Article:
Wednesday, January 20, 2016

UPDATE: The cowardly lions — overly conservative Council delays EIRP's final hurdle, again

Posted By on Wed, Jan 20, 2016 at 3:16 PM

This just in from the Colorado Springs Utilities board meeting, in progress now:

—— ORIGINAL POST: TUESDAY, DEC. 22, 2:43 P.M. ——

Last we checked in on Colorado Springs Utilities Electric Integrated Resource Plan (EIRP), in late November, the Utilities Board (City Council) had just made a cautious move to adopt Portfolio D, taking the advice of its staff, which included input from the citizen-comprised Customer Advisory Group (CAG).

But the board failed to drive its wooden stake all the way into the heart of the vampire, leaving one last bit of business in need of doing in order to complete the EIRP: a decision on the more immediate fate of Drake Unit 5, even though units 6 and 7 will currently be allowed to run until 2035. (Many engaged citizens and business leaders believe we'll never get that far, but more on that below.)

That decision on Unit 5 was supposed to come at Wednesday, Dec. 16's meeting, but a 4-4 vote (with Councilor Keith King not present) delayed the decision once again, until the next meeting on Wednesday, Jan. 20. 

That may all sound like business as usual, but local activists and stakeholders with whom we've been in contact — CAG member Jacquie Ostrom; Barb Van Hoy, who advocates on behalf of the Denver-based Western Clean Energy Campaign; and attorney Leslie Weise, among others — see it otherwise. 

Mainly, it's rare to see Council not take the advice of its staff, tasked to facilitate the EIRP and present the portfolio options to the Utilities Board — namely acquisition, engineering, and planning general manager John Romero and principal engineer Katie Hardman, who showed thorough data and make a convincing case.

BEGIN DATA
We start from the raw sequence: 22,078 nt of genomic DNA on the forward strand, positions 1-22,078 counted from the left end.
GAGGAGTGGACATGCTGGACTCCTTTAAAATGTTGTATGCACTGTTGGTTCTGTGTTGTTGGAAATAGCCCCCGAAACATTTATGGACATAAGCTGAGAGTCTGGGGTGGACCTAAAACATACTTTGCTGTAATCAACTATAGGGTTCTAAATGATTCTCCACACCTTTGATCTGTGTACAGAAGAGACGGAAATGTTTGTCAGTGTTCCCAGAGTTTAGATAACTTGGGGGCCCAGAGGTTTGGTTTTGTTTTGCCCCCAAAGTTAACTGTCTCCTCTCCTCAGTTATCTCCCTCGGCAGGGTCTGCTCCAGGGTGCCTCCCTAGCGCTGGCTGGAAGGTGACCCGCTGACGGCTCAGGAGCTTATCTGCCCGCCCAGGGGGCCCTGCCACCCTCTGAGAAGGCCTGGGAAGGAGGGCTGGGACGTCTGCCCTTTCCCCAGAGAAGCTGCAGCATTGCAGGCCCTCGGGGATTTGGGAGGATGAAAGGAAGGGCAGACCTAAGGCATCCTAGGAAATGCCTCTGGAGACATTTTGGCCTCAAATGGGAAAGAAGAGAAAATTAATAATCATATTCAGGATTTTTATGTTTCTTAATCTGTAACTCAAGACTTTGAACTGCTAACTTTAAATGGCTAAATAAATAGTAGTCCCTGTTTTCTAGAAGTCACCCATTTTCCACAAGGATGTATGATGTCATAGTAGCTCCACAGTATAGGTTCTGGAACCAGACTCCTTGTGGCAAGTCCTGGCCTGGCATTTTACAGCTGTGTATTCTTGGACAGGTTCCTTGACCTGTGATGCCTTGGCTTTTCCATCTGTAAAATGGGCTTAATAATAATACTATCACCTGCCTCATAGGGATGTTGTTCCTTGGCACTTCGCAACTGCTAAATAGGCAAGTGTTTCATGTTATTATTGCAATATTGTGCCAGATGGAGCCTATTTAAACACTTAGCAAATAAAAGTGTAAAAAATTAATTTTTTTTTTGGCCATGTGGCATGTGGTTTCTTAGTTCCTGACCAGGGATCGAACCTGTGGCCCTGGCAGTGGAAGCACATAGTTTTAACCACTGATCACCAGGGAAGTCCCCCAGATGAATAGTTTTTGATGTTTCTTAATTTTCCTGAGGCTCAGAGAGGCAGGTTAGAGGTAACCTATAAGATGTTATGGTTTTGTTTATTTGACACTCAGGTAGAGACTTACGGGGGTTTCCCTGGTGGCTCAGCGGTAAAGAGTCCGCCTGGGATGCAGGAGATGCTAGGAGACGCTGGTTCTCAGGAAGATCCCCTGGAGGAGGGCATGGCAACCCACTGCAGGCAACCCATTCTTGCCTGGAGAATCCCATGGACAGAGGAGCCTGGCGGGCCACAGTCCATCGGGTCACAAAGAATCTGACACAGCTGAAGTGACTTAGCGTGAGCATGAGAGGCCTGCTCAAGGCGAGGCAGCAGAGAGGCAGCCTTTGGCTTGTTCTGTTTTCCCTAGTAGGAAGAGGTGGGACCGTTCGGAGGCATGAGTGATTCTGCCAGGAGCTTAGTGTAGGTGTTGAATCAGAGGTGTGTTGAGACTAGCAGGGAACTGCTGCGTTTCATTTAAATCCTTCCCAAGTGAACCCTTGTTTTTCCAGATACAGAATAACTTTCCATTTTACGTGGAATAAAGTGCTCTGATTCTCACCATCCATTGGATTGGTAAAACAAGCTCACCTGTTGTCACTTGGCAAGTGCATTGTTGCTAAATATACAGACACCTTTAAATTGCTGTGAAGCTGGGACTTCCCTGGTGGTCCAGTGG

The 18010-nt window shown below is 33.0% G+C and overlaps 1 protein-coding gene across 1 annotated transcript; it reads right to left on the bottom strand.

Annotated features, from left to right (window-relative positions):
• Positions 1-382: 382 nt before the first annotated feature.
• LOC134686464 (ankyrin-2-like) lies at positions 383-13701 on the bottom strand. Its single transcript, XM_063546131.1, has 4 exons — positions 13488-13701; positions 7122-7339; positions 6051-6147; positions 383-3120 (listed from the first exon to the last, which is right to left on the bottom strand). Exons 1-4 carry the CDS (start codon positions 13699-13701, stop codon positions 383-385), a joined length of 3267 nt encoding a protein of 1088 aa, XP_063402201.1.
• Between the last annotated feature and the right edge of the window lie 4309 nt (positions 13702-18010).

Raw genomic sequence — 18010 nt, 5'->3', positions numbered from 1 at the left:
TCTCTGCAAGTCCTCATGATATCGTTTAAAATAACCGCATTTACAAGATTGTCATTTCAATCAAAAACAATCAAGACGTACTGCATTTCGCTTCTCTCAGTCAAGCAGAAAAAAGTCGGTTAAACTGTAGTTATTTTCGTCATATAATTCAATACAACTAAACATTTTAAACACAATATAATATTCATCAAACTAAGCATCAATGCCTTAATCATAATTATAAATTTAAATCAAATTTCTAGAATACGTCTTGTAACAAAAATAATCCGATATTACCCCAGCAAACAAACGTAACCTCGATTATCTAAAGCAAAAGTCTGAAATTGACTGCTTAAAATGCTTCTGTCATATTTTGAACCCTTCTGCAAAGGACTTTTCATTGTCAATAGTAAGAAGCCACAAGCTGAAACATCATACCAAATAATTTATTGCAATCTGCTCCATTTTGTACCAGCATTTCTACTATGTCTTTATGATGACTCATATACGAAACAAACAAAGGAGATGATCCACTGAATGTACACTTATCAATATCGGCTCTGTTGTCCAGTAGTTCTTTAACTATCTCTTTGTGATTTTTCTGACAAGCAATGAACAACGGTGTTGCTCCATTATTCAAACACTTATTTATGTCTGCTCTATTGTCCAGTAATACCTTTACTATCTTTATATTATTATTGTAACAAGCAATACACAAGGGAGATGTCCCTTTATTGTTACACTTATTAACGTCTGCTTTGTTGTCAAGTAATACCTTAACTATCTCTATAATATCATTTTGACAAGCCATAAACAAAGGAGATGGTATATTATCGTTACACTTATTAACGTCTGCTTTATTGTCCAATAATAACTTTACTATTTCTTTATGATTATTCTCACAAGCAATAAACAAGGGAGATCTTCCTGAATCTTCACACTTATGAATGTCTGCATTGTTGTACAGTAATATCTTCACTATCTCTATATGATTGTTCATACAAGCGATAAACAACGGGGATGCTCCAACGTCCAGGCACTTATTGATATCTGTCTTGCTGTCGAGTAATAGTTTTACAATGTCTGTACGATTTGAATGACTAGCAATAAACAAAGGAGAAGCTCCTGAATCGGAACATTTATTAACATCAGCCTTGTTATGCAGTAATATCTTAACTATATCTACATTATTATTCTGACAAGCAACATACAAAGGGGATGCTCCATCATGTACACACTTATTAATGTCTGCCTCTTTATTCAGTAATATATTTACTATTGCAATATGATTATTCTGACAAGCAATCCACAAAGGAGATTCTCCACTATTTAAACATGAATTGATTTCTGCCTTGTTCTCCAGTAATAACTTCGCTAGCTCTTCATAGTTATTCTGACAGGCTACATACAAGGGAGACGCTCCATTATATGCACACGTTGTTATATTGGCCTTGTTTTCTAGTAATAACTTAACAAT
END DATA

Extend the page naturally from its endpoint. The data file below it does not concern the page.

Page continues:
Very clearly, on page 61 of this attached agenda (following EIRP notes that begin on page 50), they recommend that Unit 5 be decommissioned on or before Dec. 31, 2017.

Keep in mind this recommendation comes after roughly a year of evaluations and footwork. (Nothing near as willy nilly as one councilman's decision in November to tack six years onto Drake's death date, as outlined in Portfolio H, moving it from 2029 to 2035). 

In the preceding pages, you see the staffers' pros and cons columns (requested by Council in November's meeting). Notably on the pro side, decommissioning avoids a $1 million investment in burner upgrades, offsetting $400,000 in annual labor and maintenance costs, resulting in a $2 million savings for 10-year net present value. 

click to enlarge MATTHEW SCHNIPER
  • Matthew Schniper
Note also on the cons side of converting Unit 5 to natural gas, the "model results show it generates for only 650
hours per year operation (2018-2030 average)." And on the mothball option, it would cost ratepayers $4.6 to $6.2 million to mothball it and restart it after three years (or more money after that). 

"It's ironic that the most conservative people on the board voted the least economical option," says Weise. "They see Drake 5 as a security blanket. To me, they vote on ideology, not the best representation of the citizens ... why wouldn't they pay attention to all of these experts?"

Doing some more math, Unit 5 only provides 46 MW of dispatchable capacity, while according to CSU spokesperson Amy Trinidad, CSU's currently operating at 100 MW of excess electrical capacity, with another reserve margin of 145 MW currently. 

Makes Unit 5 look pretty unnecessary, huh?

Trinidad says that CSU predicts only an 8 MW per year growth in demand over the next 10 years, meaning CSU would still be at excess capacity — and Council's decision for a 12-percent Demand Side Management (DSM) goal, which equates to conservation initiatives while not incurring more than a 2 percent rate increase, will offset some of that demand growth. 

Weise had actually made a case last year, after the fire at Drake, to leave Unit 5 turned off. She and a group of volunteers, who she says "were all pros," submitted the following document, which insists it now costs ratepayers $7.4 million a year, having restarted the unit.